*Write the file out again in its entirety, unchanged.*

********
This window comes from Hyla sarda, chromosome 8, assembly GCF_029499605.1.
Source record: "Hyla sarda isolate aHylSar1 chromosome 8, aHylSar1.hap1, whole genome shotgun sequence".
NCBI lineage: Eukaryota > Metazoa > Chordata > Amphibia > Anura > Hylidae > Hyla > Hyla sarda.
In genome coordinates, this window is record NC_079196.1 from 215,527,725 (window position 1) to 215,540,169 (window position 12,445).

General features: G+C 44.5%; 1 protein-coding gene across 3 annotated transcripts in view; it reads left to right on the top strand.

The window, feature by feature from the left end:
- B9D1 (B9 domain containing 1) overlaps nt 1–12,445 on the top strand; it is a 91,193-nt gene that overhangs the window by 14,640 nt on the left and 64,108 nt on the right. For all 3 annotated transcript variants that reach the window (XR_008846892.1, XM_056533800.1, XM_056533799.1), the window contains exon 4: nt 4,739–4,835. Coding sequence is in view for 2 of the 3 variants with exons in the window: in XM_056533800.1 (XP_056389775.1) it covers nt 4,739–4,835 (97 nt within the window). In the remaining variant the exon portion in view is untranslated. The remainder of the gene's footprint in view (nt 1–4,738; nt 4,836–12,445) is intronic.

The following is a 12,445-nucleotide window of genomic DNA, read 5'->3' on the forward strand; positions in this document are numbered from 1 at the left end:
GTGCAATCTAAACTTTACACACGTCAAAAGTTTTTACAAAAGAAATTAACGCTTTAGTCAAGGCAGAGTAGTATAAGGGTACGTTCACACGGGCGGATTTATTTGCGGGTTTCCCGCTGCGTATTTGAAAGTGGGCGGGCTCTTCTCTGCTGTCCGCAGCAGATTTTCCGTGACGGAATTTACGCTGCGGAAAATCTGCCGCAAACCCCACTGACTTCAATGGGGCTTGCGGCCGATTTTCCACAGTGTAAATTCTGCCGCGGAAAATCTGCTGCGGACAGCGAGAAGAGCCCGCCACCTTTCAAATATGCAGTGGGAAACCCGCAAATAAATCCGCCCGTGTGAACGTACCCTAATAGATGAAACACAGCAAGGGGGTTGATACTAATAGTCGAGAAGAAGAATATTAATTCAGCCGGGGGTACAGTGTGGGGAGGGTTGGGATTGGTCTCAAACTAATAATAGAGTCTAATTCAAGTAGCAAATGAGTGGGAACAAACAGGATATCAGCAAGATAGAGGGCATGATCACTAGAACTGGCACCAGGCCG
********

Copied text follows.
This window comes from Hyla sarda, chromosome 8, assembly GCF_029499605.1.
Source record: "Hyla sarda isolate aHylSar1 chromosome 8, aHylSar1.hap1, whole genome shotgun sequence".
NCBI lineage: Eukaryota > Metazoa > Chordata > Amphibia > Anura > Hylidae > Hyla > Hyla sarda.
In genome coordinates, this window is record NC_079196.1 from 215,527,725 (window position 1) to 215,540,169 (window position 12,445).

General features: G+C 44.5%; 1 protein-coding gene across 3 annotated transcripts in view; it reads left to right on the top strand.

The window, feature by feature from the left end:
- B9D1 (B9 domain containing 1) overlaps nt 1–12,445 on the top strand; it is a 91,193-nt gene that overhangs the window by 14,640 nt on the left and 64,108 nt on the right. For all 3 annotated transcript variants that reach the window (XR_008846892.1, XM_056533800.1, XM_056533799.1), the window contains exon 4: nt 4,739–4,835. Coding sequence is in view for 2 of the 3 variants with exons in the window: in XM_056533800.1 (XP_056389775.1) it covers nt 4,739–4,835 (97 nt within the window). In the remaining variant the exon portion in view is untranslated. The remainder of the gene's footprint in view (nt 1–4,738; nt 4,836–12,445) is intronic.

The following is a 12,445-nucleotide window of genomic DNA, read 5'->3' on the forward strand; positions in this document are numbered from 1 at the left end:
GTGCAATCTAAACTTTACACACGTCAAAAGTTTTTACAAAAGAAATTAACGCTTTAGTCAAGGCAGAGTAGTATAAGGGTACGTTCACACGGGCGGATTTATTTGCGGGTTTCCCGCTGCGTATTTGAAAGTGGGCGGGCTCTTCTCTGCTGTCCGCAGCAGATTTTCCGTGACGGAATTTACGCTGCGGAAAATCTGCCGCAAACCCCACTGACTTCAATGGGGCTTGCGGCCGATTTTCCACAGTGTAAATTCTGCCGCGGAAAATCTGCTGCGGACAGCGAGAAGAGCCCGCCACCTTTCAAATATGCAGTGGGAAACCCGCAAATAAATCCGCCCGTGTGAACGTACCCTAATAGATGAAACACAGCAAGGGGGTTGATACTAATAGTCGAGAAGAAGAATATTAATTCAGCCGGGGGTACAGTGTGGGGAGGGTTGGGATTGGTCTCAAACTAATAATAGAGTCTAATTCAAGTAGCAAATGAGTGGGAACAAACAGGATATCAGCAAGATAGAGGGCATGATCACTAGAACTGGCACCAGGCCG